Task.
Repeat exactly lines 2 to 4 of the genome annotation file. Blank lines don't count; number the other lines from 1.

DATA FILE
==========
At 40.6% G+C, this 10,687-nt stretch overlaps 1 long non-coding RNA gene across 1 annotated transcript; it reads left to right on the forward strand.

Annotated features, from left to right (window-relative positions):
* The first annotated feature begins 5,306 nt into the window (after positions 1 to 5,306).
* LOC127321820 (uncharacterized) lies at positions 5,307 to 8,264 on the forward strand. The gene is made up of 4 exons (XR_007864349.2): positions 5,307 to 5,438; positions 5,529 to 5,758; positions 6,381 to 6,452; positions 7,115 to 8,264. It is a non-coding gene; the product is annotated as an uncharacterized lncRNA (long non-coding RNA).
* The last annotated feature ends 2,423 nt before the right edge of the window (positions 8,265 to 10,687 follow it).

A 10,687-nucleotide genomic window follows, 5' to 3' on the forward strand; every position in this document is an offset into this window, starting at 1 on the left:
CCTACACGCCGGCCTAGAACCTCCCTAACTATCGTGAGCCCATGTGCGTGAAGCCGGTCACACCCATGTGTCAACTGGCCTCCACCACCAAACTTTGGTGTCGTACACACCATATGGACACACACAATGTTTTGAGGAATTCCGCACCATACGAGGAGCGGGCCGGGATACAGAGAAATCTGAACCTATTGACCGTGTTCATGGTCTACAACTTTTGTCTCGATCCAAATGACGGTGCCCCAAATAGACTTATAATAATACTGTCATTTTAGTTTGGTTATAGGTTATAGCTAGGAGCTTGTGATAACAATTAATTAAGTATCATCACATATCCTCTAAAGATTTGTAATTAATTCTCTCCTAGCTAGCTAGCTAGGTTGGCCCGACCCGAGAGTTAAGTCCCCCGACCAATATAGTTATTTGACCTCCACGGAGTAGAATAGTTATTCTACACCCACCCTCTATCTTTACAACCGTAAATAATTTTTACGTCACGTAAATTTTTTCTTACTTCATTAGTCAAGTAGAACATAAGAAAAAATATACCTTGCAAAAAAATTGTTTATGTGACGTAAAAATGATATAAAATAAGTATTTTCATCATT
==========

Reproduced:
Annotated features, from left to right (window-relative positions):
* The first annotated feature begins 5,306 nt into the window (after positions 1 to 5,306).
* LOC127321820 (uncharacterized) lies at positions 5,307 to 8,264 on the forward strand. The gene is made up of 4 exons (XR_007864349.2): positions 5,307 to 5,438; positions 5,529 to 5,758; positions 6,381 to 6,452; positions 7,115 to 8,264. It is a non-coding gene; the product is annotated as an uncharacterized lncRNA (long non-coding RNA).